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View Full Version : Where to Install Zinc Annodes?


andrewtimko
03-21-2007, 08:03 AM
I recently bought a set of Zinc sacrificial annodes for my 1994 Prostar 190. The set included:

1 Shaft Annode
7 round & flat annodes, that are to be sandwiched over metal.

My question is where and how to install them. I assume the will get installed on.

1,2: Swim Platform Supports
3: Rudder
4: 5, 6, Tracking Fins
7: ???, Strut?

A. How high on the shaft would you strap on the shaft annode?

B. I assume I have to drill the other equipment to hold the other annodes? Any suggestions on where? Just bore a hole through the tracking fins? Sounds kind of scary.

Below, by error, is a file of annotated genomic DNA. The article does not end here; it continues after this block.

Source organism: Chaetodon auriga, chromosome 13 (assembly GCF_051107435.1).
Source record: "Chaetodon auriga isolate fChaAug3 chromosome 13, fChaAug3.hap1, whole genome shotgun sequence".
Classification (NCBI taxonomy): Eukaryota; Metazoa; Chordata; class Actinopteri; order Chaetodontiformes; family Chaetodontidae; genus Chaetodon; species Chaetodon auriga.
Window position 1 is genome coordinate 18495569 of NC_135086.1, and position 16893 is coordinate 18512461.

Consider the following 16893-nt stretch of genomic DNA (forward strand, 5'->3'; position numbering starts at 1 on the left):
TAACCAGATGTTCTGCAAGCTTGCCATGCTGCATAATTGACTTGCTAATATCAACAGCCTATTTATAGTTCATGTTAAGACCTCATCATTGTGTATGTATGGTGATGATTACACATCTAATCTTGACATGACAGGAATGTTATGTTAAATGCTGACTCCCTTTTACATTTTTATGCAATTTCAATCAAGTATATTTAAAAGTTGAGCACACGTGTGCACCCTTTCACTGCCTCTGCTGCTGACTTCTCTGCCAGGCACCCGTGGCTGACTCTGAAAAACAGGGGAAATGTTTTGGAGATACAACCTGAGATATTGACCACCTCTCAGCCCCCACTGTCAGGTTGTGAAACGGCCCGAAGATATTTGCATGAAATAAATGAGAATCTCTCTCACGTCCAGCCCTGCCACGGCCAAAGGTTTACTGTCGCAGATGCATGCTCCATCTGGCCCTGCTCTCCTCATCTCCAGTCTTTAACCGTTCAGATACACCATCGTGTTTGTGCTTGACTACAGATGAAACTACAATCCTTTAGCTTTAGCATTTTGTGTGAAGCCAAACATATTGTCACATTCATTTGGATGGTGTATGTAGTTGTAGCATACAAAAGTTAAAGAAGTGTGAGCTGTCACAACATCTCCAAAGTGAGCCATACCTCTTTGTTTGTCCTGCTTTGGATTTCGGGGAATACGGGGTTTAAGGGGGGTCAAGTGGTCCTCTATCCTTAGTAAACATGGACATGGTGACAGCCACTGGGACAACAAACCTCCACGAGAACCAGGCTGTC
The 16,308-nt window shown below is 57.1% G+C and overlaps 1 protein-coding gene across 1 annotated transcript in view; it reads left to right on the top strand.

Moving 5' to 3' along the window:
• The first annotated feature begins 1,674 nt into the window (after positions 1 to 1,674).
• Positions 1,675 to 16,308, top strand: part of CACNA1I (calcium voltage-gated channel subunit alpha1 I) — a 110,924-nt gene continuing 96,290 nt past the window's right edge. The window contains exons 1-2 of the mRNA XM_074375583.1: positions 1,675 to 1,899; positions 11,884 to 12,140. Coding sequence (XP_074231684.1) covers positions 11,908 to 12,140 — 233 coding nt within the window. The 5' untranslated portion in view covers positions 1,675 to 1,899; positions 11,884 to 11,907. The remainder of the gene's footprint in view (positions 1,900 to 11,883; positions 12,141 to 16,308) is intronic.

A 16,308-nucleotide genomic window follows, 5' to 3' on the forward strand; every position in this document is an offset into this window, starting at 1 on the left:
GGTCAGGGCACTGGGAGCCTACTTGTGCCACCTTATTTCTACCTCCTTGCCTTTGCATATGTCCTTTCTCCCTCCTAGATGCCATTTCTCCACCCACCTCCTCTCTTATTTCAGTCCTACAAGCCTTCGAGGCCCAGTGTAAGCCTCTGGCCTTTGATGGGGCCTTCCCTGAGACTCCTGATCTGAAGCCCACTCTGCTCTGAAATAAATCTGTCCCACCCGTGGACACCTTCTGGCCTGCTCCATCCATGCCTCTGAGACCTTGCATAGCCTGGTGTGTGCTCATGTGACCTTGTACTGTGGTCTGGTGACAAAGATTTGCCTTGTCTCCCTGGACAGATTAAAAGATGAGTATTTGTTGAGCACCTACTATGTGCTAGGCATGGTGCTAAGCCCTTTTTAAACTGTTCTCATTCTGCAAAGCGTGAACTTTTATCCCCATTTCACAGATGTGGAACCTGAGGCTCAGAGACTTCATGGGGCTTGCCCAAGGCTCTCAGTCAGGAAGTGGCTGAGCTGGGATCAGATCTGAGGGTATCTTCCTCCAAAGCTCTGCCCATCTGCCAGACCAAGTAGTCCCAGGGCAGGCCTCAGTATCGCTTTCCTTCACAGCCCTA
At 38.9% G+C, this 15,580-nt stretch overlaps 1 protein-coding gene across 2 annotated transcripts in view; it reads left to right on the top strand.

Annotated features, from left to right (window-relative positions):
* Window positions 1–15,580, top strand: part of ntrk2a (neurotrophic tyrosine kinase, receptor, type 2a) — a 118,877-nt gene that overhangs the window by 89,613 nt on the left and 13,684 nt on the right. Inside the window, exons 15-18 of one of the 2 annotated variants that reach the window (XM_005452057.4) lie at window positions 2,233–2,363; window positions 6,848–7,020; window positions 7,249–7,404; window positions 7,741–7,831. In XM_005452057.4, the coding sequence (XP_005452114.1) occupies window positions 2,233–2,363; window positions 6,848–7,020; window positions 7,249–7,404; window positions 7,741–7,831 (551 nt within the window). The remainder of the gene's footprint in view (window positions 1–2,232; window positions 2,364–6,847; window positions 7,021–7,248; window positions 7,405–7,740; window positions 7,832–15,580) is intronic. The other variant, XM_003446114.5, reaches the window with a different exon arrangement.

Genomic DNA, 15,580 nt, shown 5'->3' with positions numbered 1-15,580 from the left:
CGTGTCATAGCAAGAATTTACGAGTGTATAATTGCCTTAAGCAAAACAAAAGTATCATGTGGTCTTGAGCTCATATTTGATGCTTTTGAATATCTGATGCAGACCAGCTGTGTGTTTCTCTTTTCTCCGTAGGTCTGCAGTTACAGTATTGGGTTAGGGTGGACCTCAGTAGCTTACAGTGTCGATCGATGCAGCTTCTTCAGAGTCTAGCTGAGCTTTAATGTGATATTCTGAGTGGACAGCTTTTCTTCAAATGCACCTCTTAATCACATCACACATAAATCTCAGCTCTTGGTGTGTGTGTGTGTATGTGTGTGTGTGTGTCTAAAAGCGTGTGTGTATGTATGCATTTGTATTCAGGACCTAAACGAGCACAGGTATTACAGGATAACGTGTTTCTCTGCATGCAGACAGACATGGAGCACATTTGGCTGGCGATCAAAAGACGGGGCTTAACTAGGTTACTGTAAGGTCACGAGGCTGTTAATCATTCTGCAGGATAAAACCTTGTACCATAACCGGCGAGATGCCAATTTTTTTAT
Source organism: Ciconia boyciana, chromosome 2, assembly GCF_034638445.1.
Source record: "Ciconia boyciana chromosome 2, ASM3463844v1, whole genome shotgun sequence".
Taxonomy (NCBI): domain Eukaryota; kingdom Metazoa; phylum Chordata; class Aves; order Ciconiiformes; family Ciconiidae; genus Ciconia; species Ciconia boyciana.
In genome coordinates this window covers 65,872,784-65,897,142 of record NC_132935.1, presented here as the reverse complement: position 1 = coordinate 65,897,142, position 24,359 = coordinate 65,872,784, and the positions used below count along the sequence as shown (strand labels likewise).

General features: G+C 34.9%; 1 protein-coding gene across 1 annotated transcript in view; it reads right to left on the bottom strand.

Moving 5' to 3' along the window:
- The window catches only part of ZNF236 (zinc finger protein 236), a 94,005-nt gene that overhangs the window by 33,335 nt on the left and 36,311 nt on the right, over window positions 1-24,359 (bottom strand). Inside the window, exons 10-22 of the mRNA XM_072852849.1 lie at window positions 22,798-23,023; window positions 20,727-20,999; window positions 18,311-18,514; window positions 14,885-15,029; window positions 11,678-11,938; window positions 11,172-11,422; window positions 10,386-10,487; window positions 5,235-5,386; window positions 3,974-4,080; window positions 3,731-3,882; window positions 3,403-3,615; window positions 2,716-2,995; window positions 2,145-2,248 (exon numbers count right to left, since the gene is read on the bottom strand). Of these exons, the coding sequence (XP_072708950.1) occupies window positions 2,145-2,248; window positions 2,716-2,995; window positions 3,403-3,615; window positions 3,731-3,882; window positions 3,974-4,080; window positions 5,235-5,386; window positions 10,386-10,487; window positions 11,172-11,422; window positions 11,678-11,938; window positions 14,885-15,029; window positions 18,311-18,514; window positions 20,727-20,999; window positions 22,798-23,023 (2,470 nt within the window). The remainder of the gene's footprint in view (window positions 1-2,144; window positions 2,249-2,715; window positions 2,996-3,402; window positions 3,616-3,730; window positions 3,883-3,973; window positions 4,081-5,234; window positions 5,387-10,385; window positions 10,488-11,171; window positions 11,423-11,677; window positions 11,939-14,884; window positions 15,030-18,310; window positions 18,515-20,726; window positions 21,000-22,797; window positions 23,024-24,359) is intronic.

Thanks,
AT

TMCNo1
03-21-2007, 11:13 AM
I recently bought a set of Zinc sacrificial annodes for my 1994 Prostar 190. The set included:

1 Shaft Annode
7 round & flat annodes, that are to be sandwiched over metal.

My question is where and how to install them. I assume the will get installed on.

1,2: Swim Platform Supports
3: Rudder
4: 5, 6, Tracking Fins
7: ???, Strut?

A. How high on the shaft would you strap on the shaft annode?

B. I assume I have to drill the other equipment to hold the other annodes? Any suggestions on where? Just bore a hole through the tracking fins? Sounds kind of scary.

Thanks,
AT


Do you use the boat in saltwater only? Saltwater is more problematic than fresh water when it comes to using zinc anodes as a sacrificial metal. If fresh water only, zinc anodes are not normally required because the scarificed metal on the prop and rudder is not that noticeable as compared to saltwater.